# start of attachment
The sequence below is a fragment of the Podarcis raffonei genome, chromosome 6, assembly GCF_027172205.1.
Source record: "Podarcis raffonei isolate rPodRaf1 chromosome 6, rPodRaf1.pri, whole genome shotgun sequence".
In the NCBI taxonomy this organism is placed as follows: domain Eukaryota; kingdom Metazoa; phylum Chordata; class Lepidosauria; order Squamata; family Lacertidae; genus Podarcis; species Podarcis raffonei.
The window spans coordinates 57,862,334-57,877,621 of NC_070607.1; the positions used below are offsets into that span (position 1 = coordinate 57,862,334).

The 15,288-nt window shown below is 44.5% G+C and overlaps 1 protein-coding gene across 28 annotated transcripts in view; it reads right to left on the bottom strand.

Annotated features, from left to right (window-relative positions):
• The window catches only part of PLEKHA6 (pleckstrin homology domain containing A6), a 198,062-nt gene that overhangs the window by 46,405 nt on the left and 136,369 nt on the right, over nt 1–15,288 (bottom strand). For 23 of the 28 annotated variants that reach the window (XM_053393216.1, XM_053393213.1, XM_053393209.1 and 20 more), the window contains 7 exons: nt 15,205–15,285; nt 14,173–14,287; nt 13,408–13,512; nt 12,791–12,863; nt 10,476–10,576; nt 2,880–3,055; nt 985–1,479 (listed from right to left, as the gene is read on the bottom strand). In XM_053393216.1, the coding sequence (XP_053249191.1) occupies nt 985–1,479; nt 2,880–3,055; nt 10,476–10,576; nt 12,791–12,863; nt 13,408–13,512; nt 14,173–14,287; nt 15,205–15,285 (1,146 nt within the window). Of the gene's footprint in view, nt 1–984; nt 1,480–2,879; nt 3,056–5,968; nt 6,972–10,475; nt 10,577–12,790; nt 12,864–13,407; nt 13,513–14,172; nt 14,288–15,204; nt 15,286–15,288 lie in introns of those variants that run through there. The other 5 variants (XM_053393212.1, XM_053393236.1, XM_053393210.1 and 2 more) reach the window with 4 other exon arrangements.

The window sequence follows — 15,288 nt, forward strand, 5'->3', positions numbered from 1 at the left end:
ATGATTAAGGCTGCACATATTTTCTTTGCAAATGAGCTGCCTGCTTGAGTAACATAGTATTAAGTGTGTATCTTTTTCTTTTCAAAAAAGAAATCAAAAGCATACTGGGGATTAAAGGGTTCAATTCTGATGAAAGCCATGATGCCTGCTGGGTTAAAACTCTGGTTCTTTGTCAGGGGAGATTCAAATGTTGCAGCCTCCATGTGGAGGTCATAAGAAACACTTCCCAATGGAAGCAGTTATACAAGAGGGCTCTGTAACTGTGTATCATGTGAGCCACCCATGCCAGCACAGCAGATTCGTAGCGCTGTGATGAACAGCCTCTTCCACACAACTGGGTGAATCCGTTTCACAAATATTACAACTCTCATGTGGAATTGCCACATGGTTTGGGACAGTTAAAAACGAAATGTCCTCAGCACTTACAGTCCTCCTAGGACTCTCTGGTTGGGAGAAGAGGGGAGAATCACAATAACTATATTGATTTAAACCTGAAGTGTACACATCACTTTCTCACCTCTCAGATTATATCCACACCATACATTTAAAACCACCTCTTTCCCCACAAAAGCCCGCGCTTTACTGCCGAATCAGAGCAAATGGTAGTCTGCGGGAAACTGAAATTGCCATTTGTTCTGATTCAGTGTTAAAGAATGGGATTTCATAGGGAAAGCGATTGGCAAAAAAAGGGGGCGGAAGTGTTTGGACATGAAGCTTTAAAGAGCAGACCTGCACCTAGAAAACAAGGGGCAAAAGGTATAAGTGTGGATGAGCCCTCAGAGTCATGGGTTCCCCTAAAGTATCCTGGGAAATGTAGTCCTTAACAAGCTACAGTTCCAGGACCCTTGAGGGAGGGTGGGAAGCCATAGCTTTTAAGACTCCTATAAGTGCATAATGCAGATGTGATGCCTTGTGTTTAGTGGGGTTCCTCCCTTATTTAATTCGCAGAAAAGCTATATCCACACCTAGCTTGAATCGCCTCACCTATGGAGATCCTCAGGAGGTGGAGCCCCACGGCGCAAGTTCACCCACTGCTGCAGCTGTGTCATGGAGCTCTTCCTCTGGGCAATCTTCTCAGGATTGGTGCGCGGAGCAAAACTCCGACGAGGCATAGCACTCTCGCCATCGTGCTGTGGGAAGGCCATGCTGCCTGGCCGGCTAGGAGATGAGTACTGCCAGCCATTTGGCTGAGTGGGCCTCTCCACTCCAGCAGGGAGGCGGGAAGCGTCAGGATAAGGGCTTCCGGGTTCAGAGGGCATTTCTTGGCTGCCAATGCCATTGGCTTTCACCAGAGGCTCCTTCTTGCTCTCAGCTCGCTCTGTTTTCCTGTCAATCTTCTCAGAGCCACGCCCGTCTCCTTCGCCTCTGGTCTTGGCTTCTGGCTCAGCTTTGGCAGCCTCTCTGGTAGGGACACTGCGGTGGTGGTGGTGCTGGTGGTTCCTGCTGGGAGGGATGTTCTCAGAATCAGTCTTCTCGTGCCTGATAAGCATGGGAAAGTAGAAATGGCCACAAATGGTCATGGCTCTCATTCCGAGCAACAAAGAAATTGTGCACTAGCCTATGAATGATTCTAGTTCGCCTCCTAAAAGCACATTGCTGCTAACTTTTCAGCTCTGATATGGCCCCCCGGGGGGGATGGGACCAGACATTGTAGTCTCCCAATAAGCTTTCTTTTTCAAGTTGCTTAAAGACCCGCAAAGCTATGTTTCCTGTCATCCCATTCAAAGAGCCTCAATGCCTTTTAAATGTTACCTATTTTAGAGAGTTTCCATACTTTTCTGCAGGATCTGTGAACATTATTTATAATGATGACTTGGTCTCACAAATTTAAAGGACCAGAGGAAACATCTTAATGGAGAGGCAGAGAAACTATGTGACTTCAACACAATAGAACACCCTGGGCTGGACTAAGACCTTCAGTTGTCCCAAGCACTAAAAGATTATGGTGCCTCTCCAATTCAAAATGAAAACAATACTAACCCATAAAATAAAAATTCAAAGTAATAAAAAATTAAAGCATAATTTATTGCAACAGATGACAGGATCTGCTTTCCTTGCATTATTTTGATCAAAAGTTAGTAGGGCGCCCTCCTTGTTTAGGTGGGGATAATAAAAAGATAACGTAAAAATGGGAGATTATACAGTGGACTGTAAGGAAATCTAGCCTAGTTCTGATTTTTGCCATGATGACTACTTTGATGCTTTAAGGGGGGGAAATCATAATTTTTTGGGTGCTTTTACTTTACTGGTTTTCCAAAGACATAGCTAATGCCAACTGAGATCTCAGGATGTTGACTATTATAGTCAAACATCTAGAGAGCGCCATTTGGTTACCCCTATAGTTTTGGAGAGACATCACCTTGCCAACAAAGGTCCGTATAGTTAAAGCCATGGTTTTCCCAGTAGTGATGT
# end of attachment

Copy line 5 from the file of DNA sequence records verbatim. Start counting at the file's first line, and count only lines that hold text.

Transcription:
The 15,288-nt window shown below is 44.5% G+C and overlaps 1 protein-coding gene across 28 annotated transcripts in view; it reads right to left on the bottom strand.